The physiological role of multidrug resistance protein 4 (Mrp4) in the testes is unknown. It was discovered that Mrp4 is expressed primarily in mouse and human Leydig cells; however, there is no current evidence that Mrp4 regulates testosterone biosynthesis. The role of Mrp4 was investigated in Leydig cells where testosterone production is regulated by cAMP, an intracellular second messenger formed when the luteinizing hormone (LH) receptor (Lhr) is activated. As Mrp4 regulates cAMP, we compared testosterone levels in our Mrp4 WT and KO mice. Prepubertal KO mice had significantly reduced testicular testosterone, impaired gametogenesis, and disrupted cAMP homeostasis, resulting in decreased expression of genes involved in testosterone biosynthesis. Testosterone production was also impaired in adult KO mice but testicular morphology was normal. In vitro culture of primary KO Leydig cells stimulated with LH revealed decreased intracellular cAMP concentrations and attenuated cAMP-response element binding protein (CREB) phosphorylation of downstream targets, notably several genes directly involved in testosterone biosynthesis. However, chemical inhibition of Mrp4 in WT Leydig cells revealed a substantial elevation in intracellular cAMP concentration but paradoxically reduced testosterone production. The reduced testosterone production was related to decreased immunoreactive StAR expression, the rate limiting step in testosterone biosynthesis. Future analysis will focus on the mechanism controlling cAMP concentrations under these conditions, with a primary focus on cAMP regulation by phosphodiesterases (PDEs). Continued assessment of our KO animals revealed pre-pubertal animals had reduced systemic testosterone concentrations while adult mice had normal circulating levels. The difference is pre-pubertal KO mice have increased Cyp2b10, a known testosterone metabolizing enzyme, expression and catalytic activity due to disrupted testicular testosterone production. Therefore, defective testicular testosterone production deregulates hepatic Cyp-mediated testosterone metabolism to disrupt gametogenesis. The findings presented here have important implications for understanding the side effects of therapeutics that disrupt Mrp4 function and can alter androgen production. Advisors/Committee Members: John D. Schuetz, Ph.D..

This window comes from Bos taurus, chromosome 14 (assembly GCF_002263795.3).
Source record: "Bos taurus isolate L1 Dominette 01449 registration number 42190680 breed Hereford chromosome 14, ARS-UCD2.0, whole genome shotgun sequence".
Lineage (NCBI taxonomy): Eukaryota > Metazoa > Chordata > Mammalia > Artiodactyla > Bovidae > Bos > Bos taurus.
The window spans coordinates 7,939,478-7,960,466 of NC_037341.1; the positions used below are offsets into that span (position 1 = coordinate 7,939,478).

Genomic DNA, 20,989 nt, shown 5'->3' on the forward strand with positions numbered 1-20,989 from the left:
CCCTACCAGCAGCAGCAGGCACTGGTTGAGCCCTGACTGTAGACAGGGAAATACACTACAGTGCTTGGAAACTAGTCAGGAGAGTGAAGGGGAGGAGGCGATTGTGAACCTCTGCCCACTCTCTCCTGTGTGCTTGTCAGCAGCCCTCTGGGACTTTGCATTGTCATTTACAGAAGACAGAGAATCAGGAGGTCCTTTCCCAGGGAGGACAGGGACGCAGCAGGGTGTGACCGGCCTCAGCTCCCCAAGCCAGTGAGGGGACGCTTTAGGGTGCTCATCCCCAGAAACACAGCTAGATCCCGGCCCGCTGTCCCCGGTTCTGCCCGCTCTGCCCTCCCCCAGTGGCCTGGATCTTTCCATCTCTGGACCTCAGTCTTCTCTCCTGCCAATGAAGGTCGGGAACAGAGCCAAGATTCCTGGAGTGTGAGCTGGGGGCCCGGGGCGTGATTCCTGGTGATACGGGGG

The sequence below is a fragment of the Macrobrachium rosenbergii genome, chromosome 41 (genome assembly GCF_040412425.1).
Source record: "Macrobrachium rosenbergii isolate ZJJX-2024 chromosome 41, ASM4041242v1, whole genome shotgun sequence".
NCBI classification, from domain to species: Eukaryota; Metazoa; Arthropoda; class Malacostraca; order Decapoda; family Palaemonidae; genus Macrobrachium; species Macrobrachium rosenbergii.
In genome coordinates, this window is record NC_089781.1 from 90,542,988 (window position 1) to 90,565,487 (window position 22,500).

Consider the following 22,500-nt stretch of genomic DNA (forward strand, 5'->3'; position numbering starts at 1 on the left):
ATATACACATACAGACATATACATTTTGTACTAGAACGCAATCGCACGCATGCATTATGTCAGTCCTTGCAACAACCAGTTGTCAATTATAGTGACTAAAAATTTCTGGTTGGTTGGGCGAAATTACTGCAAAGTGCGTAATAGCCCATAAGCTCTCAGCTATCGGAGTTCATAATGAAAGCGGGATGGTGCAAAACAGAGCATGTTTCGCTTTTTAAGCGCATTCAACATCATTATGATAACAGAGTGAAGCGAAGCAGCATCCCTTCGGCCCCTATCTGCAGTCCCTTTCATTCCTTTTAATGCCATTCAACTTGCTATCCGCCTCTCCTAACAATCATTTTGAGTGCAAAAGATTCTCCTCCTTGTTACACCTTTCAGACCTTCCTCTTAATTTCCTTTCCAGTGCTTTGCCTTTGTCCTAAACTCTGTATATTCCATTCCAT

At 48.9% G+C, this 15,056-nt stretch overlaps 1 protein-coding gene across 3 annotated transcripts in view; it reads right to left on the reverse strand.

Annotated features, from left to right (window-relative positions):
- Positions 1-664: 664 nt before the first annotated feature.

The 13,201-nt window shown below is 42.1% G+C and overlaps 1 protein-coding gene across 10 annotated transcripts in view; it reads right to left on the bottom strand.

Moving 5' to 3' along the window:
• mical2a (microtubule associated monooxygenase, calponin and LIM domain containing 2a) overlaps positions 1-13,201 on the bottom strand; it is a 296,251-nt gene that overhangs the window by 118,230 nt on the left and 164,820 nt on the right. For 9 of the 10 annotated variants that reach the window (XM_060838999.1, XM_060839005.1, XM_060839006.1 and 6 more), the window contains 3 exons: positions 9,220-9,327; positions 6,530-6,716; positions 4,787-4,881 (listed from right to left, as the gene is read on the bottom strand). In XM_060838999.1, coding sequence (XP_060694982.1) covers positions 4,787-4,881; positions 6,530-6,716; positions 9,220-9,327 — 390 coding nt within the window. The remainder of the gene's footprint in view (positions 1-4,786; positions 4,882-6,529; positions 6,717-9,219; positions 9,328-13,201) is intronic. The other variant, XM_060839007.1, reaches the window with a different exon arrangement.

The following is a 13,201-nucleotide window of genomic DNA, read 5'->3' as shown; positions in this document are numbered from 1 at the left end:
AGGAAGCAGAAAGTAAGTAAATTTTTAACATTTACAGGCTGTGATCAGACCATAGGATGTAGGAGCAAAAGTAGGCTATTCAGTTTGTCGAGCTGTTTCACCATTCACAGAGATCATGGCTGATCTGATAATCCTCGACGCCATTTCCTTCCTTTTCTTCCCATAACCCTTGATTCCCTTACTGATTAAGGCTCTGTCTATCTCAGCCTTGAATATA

Subjects/Keywords: cAMP; testosterone; Mrp4; Leydig cell; Amino Acids, Peptides, and Proteins; Chemicals and Drugs; Medical Cell Biology; Medical Sciences; Medicine and Health Sciences

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APA · Chicago · MLA · Vancouver · CSE | Export to Zotero / EndNote / Reference Manager

APA (6th Edition):

Morgan, J. A. (2012). Mrp4 Is a Crucial Regulator of Testosterone Biosynthesis. (Doctoral Dissertation). University of Tennessee Health Science Center. Retrieved from https://dc.uthsc.edu/dissertations/182

Chicago Manual of Style (16th Edition):

Morgan, Jessica Ann. “Mrp4 Is a Crucial Regulator of Testosterone Biosynthesis.” 2012. Doctoral Dissertation, University of Tennessee Health Science Center. Accessed May 09, 2021. https://dc.uthsc.edu/dissertations/182.

MLA Handbook (7th Edition):

Morgan, Jessica Ann. “Mrp4 Is a Crucial Regulator of Testosterone Biosynthesis.” 2012. Web. 09 May 2021.

Vancouver:

Morgan JA. Mrp4 Is a Crucial Regulator of Testosterone Biosynthesis. [Internet] [Doctoral dissertation]. University of Tennessee Health Science Center; 2012. [cited 2021 May 09]. Available from: https://dc.uthsc.edu/dissertations/182.

Council of Science Editors:

Morgan JA. Mrp4 Is a Crucial Regulator of Testosterone Biosynthesis. [Doctoral Dissertation]. University of Tennessee Health Science Center; 2012. Available from: https://dc.uthsc.edu/dissertations/182